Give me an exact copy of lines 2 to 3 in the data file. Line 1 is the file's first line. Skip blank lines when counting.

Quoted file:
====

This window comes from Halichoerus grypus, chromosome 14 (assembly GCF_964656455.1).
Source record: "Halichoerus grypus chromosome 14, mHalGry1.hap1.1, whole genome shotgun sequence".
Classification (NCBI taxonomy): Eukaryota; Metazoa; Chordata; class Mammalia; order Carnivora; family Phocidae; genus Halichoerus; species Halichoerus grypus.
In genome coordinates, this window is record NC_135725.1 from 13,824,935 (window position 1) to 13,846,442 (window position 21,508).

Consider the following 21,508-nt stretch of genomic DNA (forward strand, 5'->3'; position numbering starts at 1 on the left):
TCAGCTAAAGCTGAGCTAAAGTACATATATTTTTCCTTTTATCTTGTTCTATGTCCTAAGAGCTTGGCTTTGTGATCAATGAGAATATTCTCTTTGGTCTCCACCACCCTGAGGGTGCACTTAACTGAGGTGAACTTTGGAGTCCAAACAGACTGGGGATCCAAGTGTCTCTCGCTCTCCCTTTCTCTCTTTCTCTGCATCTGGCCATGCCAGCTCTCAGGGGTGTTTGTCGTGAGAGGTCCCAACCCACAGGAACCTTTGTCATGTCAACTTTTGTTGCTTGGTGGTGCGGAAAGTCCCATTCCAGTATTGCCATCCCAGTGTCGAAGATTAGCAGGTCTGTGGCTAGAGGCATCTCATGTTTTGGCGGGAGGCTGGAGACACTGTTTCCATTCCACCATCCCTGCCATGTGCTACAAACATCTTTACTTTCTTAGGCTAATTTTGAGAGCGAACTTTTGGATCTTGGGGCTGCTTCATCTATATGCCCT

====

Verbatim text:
Source record: "Halichoerus grypus chromosome 14, mHalGry1.hap1.1, whole genome shotgun sequence".
Classification (NCBI taxonomy): Eukaryota; Metazoa; Chordata; class Mammalia; order Carnivora; family Phocidae; genus Halichoerus; species Halichoerus grypus.